But closer to home perhaps – during Paisley’s hospital stay, two dozen Americans died of meningitis. If you feel your eyes begin to glaze with indifference, I reverently submit the story of Caden Beggan, who suffered meningitis unto the bitterest of ends. Try starting at the bottom of that account and then read upward; see how far you make it. This may scalpel past any numbness regarding suffering. After reading, ask yourself – what was wrong with the Beggan family’s prayers?

Of course, by the time we left the hospital, one and a half thousand Americans had died in car accidents, rending a thousand families forever and for nothing.

Perhaps worst of all, after we returned home with Paisley from the hospital, in the interval preceding her baptism, a 45-foot tsunami swept the coast of Japan, blotting out the lives of 16,000 people and producing the Fukushima nuclear disaster. Among them were children, parents, the elderly, etc. How many do you think perished, lungs filling with the churning brine, while trying to reach the loved ones torn from their arms?

We need to get past ourselves. The true shape of things must be seen from high altitude. Counting all the prayers and all the disasters, prayer power seems strictly confined to statistical averages. Unless we venture the arrogance that our relationship with God is different. Which we often do.

Meningitis & Prayer

We can say a bit more about prayer and its relationship to meningitis, which bears on the question quite heavily.

No meningitis victim, from the smallest babies to the most enfeebled elderly, has ever – not once – had an amputated limb restored by prayer. The transcendent power of prayer seems curiously confined to the material limitations of medical science. Paisley was no exception.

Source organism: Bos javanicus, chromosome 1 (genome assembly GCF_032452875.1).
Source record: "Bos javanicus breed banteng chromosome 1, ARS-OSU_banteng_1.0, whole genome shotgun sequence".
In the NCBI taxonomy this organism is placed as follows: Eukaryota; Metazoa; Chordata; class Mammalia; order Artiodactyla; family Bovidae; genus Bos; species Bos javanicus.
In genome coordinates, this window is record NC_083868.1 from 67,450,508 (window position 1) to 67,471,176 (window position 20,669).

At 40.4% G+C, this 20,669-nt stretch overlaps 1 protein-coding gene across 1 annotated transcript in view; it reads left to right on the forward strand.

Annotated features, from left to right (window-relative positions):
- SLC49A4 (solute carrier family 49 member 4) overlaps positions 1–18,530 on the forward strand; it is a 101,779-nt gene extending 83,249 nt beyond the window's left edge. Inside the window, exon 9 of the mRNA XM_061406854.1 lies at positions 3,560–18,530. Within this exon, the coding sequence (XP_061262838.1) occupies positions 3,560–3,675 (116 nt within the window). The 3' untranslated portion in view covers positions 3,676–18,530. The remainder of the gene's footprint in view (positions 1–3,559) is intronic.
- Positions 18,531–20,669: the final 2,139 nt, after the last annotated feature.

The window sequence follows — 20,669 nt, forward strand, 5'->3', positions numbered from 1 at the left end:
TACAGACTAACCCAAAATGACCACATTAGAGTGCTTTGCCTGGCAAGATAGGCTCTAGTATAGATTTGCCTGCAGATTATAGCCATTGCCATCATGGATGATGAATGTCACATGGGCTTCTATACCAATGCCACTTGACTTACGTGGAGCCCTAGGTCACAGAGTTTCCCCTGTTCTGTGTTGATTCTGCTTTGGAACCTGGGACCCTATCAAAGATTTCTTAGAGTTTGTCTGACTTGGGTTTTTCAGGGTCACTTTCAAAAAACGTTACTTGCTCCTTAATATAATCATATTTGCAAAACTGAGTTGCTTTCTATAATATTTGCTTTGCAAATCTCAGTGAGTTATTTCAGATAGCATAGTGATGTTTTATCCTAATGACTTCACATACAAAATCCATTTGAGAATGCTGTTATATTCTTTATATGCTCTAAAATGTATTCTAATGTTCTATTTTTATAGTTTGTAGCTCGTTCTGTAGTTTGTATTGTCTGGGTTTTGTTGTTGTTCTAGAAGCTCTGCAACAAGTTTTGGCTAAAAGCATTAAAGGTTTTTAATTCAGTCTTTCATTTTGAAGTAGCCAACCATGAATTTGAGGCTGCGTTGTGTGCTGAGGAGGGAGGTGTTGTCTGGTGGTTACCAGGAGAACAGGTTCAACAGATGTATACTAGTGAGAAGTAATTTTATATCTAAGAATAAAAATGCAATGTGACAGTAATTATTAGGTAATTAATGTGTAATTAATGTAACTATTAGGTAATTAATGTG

Further, meningitis survival rates across the world have no dependence upon the faith of the victims, resting entirely upon the level of medical science and resources of the culture. The infection and mortality rates are all markedly higher in the underdeveloped world.

We haven’t the slightest evidence that prayer affects meningitis outcomes. Science does.

Community Crime

Getting beyond a selfish and narcissistic viewpoint isn’t easy. I have had to confront my past public claims regarding answered prayer, which I now see as a sort of crime against those whose coin came up tails. I did wrong in ignoring those brothers and sisters.

But friends, we also did wrong together.

Calling Paisley a miracle actually began with others, rather than with us. We were in no mood to disagree, and soon everyone was calling her a miracle. It spread so effortlessly through our community, like parched earth drinking in the rain. We had, after all, seen two cases of infant death within recent memory.

Paisley’s prayer-bathed recovery allowed the ancestral art of selective counting to again resurrect itself. We elevated her deliverance, never minding the two prior losses, and affirmed to ourselves that prayer had somehow mattered. We count the wins, you see, but the losses are chalked to quite another ledger. As Sam Harris so bluntly put it, this is how one plays tennis without the net.